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Sunday, 4 April 2021

Adiós

The last 61 ships left stranded by the MV Ever Given’s choking of the Suez Canal passed through the waterway yesterday, Suez Canal Authority (SCA) boss Osama Rabie said in a statement, after a total of 422 ships had piled up at either end of the canal as the mega-vessel blocked it for six days. An additional 24 ships that were not held up by the blockage passed through the canal yesterday as normal traffic resumed, according to the statement. About 361 vessels had passed through the Suez Canal as of Friday after traffic through the Canal resumed Monday evening following successful efforts to dislodge the Ever Given, Rabie told El Hekaya’s Amr Adib (watch, runtime: 1:29). At least 80 ships sailed through the canal on Friday alone carrying 4.7 mn tonnes of cargo, the SCA said in a statement, including a US aircraft carrier group as well as several oil and LNG tankers. A number of international shipping companies expect traffic to return to its normal rates in the two streams of the Canal this week, Hapi Journal reports.

Europe’s ports are likely to see a wave of incoming ships that had been delayed by the blockage, while those in Asia and on the US East coast expect a surge in mid-April, the Financial Times reports. The scheduling conflict is putting more pressure on an industry already straining to keep up with an increased volume of ships since late 2020 due to a worldwide e-commerce boom amid the pandemic.

The Suez Canal Authority should prioritize upgrading the shipping route’s technical infrastructure to avoid future disruptions, considering the ever-increasing size of commercial vessels, Reuters reports. In addition to acquiring up-to-date salvage equipment equipment, stricter guidelines on how ships transit the canal are needed, industry sources told Reuters, such as only permitting transit during daylight hours.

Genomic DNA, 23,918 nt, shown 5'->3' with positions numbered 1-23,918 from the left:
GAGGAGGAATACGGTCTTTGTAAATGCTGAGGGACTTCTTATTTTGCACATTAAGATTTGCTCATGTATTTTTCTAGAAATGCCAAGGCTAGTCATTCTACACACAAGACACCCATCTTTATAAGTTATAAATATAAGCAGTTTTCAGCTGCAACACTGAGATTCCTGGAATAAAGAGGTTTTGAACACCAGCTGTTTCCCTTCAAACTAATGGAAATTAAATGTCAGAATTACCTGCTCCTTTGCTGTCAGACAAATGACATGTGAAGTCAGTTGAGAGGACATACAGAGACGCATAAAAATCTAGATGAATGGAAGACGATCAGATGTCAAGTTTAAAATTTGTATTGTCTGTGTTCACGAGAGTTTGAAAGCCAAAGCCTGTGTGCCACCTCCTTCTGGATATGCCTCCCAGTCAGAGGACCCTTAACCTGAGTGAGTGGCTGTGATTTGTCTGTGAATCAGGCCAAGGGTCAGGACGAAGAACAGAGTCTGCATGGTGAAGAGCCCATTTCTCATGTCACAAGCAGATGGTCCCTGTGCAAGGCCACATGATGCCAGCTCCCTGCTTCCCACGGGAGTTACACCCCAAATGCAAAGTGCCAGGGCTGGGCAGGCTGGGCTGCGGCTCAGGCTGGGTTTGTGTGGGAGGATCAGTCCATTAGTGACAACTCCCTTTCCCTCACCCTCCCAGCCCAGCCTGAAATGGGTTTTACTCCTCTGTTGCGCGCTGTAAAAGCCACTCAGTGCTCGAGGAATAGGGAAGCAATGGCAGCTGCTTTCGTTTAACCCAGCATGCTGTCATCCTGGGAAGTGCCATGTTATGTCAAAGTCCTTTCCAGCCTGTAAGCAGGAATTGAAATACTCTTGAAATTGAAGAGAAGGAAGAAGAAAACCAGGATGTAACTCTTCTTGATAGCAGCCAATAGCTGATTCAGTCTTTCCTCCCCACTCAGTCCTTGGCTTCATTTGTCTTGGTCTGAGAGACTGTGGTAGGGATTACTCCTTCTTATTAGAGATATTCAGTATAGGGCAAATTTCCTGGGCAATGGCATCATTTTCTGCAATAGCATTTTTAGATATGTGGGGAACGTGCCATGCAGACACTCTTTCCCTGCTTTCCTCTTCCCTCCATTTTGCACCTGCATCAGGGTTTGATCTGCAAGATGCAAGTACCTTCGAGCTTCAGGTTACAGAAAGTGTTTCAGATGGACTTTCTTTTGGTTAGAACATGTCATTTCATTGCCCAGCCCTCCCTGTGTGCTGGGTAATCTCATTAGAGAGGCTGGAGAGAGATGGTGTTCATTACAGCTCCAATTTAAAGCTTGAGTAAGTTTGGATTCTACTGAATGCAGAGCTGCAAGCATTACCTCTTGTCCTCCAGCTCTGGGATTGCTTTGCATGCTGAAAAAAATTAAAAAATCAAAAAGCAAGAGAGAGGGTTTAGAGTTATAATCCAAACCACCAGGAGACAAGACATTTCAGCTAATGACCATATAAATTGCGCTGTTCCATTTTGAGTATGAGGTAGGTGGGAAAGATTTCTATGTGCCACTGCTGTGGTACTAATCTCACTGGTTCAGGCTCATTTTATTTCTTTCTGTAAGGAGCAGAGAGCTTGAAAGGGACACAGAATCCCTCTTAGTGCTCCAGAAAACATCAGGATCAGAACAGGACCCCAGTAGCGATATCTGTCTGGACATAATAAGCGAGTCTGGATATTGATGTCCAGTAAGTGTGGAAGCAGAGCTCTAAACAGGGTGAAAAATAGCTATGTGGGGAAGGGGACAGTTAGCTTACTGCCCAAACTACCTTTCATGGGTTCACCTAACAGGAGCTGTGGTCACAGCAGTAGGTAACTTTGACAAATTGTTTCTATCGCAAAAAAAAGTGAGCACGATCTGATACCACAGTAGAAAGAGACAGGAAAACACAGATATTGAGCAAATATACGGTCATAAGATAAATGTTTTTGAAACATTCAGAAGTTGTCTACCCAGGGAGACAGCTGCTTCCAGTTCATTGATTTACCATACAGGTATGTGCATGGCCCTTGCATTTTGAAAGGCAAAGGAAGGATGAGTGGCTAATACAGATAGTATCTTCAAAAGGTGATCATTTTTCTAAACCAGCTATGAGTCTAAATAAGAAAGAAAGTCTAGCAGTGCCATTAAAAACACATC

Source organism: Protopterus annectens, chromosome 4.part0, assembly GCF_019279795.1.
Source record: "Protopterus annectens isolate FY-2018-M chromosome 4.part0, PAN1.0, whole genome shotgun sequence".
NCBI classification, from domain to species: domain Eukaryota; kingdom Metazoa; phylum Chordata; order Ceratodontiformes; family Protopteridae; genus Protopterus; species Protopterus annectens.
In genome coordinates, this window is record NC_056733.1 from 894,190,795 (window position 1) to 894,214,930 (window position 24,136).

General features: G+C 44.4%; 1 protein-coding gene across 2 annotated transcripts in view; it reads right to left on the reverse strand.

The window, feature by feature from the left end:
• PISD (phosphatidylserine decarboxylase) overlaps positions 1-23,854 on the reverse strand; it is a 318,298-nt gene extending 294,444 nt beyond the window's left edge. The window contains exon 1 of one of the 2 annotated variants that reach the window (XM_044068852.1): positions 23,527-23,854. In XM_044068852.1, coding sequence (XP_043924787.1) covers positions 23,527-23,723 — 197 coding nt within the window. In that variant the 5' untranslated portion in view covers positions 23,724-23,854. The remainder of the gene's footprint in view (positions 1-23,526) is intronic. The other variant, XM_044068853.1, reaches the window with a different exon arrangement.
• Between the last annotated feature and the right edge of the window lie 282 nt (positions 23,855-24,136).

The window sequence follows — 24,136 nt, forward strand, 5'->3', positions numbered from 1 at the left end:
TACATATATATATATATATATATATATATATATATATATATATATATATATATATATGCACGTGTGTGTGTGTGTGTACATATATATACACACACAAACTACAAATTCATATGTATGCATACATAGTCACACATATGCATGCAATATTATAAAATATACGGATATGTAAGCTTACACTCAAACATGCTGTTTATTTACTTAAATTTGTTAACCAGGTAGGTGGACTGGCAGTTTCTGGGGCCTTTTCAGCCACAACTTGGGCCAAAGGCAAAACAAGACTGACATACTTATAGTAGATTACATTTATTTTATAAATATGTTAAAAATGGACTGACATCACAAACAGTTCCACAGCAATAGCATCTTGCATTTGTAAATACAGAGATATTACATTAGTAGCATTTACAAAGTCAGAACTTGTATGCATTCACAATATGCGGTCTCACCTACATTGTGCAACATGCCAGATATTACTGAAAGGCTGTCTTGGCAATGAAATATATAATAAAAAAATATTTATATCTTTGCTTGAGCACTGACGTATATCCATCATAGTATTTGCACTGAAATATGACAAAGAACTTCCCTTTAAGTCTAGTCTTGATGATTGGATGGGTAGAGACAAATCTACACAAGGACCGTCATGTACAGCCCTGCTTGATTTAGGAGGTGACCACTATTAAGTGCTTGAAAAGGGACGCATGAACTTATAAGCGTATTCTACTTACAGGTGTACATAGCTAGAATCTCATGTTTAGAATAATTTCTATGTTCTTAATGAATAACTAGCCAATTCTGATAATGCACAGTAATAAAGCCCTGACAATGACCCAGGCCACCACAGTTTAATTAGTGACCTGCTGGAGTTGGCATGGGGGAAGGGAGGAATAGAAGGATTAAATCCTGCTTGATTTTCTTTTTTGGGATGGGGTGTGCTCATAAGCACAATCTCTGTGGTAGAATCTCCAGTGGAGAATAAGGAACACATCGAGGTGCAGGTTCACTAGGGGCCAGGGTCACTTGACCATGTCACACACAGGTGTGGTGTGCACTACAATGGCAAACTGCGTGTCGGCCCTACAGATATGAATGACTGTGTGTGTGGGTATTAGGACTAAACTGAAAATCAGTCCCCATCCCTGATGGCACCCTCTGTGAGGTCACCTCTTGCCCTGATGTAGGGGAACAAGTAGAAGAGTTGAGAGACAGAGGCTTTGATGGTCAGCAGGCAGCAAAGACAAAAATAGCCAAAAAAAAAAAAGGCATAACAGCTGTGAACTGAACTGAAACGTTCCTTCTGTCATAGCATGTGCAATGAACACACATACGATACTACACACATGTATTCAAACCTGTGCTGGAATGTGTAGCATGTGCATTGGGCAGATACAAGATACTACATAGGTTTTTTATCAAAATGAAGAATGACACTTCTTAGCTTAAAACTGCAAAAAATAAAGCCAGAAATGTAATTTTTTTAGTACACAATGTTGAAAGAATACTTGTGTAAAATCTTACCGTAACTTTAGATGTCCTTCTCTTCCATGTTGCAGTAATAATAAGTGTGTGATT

The SCA is set to receive two of the biggest tugboats in the region from The Netherlands — with one due to land next week and the other in August — as part of the authority’s plans to develop the Suez Canal, Rabie told El Hekaya’s Adib (watch, runtime: 13:38). Operations to extend the Canal’s width are also under consideration after the Ever Given’s accident, Rabie told CNN Arabic, though the waterway does not need an expansion of its depth, which currently stands at 24 meters, he said.

Four Japanese officials will reportedly be sent to Egypt to lend a helping hand in the ongoing investigations into the Ever Given’s grounding, Transport Minister Akaba Kazuyoshi told Japan's state-run broadcaster NHK.

Taiwan's Evergreen Marine, which chartered the stranded megaship, have denied liability for the Suez Canal blockage, pointing fingers at the Ever Given’s operator and owner Shoei Kisen instead, as the accident occurred during the transportation during which “the ship's owner contractually shoulders the responsibility,” Evergreen Marine President Eric Hsieh said at a presser last weekend, Nikkei Asia reports.

This shipping company’s statement came in response to a lawsuit filed by the Ever Given’s owner against the ship’s operator that highlights the “labyrinthine ownership structure” that makes it difficult to determine who should take responsibility for marine accidents, the Washington Post reports.

The Suez Canal won’t be held responsible for any damages as a result of the incident, the SCA’s Rabie said last week. The authority expects to claim some USD 1 bn in damages from ins. companies, which includes foregone revenues of around USD 15 mn for each day the ship blocked the canal, as well as damages to the Suez Canal from dredging the bank’s embankment to dislodge the ship, Rabie said last week.

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